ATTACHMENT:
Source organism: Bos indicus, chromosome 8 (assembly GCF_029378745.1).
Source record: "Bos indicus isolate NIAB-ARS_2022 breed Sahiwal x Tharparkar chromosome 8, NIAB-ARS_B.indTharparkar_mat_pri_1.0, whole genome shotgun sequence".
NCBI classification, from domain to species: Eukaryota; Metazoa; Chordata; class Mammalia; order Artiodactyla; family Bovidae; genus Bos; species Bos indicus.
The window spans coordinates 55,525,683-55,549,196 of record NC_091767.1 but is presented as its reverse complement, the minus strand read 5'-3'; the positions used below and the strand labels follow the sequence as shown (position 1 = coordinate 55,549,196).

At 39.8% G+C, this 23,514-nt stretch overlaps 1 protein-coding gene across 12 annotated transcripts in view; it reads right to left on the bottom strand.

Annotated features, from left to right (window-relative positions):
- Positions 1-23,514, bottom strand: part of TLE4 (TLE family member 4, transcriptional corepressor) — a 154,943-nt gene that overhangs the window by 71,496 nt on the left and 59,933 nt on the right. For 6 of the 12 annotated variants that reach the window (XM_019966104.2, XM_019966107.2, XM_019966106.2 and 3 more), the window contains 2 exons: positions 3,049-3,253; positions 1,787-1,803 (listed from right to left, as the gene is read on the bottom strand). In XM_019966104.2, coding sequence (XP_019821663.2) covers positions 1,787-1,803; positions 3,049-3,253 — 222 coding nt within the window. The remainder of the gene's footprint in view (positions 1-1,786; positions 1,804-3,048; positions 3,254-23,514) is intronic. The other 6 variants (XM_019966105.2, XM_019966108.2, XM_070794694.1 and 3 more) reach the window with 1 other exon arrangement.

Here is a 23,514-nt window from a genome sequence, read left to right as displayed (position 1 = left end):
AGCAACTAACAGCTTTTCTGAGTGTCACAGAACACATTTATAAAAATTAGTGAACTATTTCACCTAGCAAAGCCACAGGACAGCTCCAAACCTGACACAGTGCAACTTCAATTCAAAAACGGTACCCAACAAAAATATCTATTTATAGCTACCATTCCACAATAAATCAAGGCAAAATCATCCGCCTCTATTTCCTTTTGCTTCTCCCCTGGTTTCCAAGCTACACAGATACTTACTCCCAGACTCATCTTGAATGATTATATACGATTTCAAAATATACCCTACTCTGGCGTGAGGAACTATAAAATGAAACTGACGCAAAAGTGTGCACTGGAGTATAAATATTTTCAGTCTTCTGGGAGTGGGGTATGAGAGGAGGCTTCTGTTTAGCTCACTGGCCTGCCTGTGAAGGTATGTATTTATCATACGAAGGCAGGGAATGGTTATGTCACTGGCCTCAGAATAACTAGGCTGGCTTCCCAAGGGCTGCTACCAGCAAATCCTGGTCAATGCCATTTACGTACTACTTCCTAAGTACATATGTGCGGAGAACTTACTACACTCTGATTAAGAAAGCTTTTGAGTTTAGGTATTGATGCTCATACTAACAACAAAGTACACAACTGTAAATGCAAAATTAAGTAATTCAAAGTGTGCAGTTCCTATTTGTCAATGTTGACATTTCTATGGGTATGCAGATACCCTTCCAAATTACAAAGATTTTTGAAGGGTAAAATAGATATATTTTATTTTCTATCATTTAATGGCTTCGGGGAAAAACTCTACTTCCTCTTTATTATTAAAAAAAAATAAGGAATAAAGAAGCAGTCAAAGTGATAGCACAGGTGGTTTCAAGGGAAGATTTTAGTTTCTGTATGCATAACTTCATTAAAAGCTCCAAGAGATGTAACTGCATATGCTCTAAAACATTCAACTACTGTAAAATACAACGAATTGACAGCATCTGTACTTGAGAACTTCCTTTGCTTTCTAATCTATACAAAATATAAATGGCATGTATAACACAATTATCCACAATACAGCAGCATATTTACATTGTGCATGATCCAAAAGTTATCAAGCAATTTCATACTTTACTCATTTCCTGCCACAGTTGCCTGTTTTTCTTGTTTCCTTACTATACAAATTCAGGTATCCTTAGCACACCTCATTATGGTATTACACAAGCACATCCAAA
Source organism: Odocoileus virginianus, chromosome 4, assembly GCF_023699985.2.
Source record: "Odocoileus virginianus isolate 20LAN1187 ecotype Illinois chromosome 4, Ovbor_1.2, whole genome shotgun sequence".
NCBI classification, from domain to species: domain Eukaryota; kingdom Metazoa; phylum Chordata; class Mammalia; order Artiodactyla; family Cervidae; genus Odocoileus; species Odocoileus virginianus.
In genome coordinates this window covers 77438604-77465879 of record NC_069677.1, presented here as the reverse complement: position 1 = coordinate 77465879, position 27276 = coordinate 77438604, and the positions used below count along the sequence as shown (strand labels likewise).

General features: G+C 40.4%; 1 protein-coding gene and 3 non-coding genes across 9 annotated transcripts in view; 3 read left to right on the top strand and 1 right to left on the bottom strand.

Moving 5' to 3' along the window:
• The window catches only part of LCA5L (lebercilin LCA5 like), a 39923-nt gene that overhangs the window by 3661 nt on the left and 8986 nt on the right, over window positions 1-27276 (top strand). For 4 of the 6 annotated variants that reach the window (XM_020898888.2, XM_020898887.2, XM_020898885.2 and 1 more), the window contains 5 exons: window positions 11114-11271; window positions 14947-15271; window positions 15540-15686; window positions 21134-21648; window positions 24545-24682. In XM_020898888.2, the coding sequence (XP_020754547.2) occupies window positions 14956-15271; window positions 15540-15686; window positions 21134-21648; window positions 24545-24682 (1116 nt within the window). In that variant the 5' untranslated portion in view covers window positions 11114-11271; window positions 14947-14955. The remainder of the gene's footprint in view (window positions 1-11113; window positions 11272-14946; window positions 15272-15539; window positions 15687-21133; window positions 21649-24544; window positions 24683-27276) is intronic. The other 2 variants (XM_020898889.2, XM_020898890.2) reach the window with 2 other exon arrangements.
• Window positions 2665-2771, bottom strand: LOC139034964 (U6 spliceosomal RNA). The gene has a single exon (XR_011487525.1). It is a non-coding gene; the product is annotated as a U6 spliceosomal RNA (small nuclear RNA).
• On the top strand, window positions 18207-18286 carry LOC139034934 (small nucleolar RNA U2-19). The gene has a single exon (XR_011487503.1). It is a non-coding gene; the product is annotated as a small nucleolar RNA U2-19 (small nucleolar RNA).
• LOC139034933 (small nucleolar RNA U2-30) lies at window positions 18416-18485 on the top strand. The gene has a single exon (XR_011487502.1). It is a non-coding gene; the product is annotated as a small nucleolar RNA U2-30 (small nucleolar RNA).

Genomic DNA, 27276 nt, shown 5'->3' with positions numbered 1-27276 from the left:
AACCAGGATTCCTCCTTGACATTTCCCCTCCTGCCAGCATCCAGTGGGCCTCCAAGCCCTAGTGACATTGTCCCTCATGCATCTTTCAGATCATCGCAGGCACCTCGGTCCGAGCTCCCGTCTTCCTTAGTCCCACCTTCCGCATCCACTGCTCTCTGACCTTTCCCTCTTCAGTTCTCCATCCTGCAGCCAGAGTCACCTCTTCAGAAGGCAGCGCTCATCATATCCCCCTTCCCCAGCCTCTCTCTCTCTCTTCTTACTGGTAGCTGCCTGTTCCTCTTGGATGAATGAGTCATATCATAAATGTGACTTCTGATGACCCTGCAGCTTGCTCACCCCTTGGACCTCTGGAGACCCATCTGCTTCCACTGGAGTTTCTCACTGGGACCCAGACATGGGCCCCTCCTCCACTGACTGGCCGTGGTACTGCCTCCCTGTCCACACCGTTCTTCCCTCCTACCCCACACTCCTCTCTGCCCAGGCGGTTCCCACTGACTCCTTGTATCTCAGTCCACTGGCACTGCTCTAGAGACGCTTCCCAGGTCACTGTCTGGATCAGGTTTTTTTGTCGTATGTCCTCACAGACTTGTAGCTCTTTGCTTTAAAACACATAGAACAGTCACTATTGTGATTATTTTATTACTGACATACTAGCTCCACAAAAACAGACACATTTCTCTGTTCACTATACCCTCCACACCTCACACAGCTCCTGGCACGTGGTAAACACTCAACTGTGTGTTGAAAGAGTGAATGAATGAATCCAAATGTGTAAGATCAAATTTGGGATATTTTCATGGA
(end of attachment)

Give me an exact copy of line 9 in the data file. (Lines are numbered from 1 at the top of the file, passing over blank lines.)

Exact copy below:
AGCAACTAACAGCTTTTCTGAGTGTCACAGAACACATTTATAAAAATTAGTGAACTATTTCACCTAGCAAAGCCACAGGACAGCTCCAAACCTGACACAGTGCAACTTCAATTCAAAAACGGTACCCAACAAAAATATCTATTTATAGCTACCATTCCACAATAAATCAAGGCAAAATCATCCGCCTCTATTTCCTTTTGCTTCTCCCCTGGTTTCCAAGCTACACAGATACTTACTCCCAGACTCATCTTGAATGATTATATACGATTTCAAAATATACCCTACTCTGGCGTGAGGAACTATAAAATGAAACTGACGCAAAAGTGTGCACTGGAGTATAAATATTTTCAGTCTTCTGGGAGTGGGGTATGAGAGGAGGCTTCTGTTTAGCTCACTGGCCTGCCTGTGAAGGTATGTATTTATCATACGAAGGCAGGGAATGGTTATGTCACTGGCCTCAGAATAACTAGGCTGGCTTCCCAAGGGCTGCTACCAGCAAATCCTGGTCAATGCCATTTACGTACTACTTCCTAAGTACATATGTGCGGAGAACTTACTACACTCTGATTAAGAAAGCTTTTGAGTTTAGGTATTGATGCTCATACTAACAACAAAGTACACAACTGTAAATGCAAAATTAAGTAATTCAAAGTGTGCAGTTCCTATTTGTCAATGTTGACATTTCTATGGGTATGCAGATACCCTTCCAAATTACAAAGATTTTTGAAGGGTAAAATAGATATATTTTATTTTCTATCATTTAATGGCTTCGGGGAAAAACTCTACTTCCTCTTTATTATTAAAAAAAAATAAGGAATAAAGAAGCAGTCAAAGTGATAGCACAGGTGGTTTCAAGGGAAGATTTTAGTTTCTGTATGCATAACTTCATTAAAAGCTCCAAGAGATGTAACTGCATATGCTCTAAAACATTCAACTACTGTAAAATACAACGAATTGACAGCATCTGTACTTGAGAACTTCCTTTGCTTTCTAATCTATACAAAATATAAATGGCATGTATAACACAATTATCCACAATACAGCAGCATATTTACATTGTGCATGATCCAAAAGTTATCAAGCAATTTCATACTTTACTCATTTCCTGCCACAGTTGCCTGTTTTTCTTGTTTCCTTACTATACAAATTCAGGTATCCTTAGCACACCTCATTATGGTATTACACAAGCACATCCAAA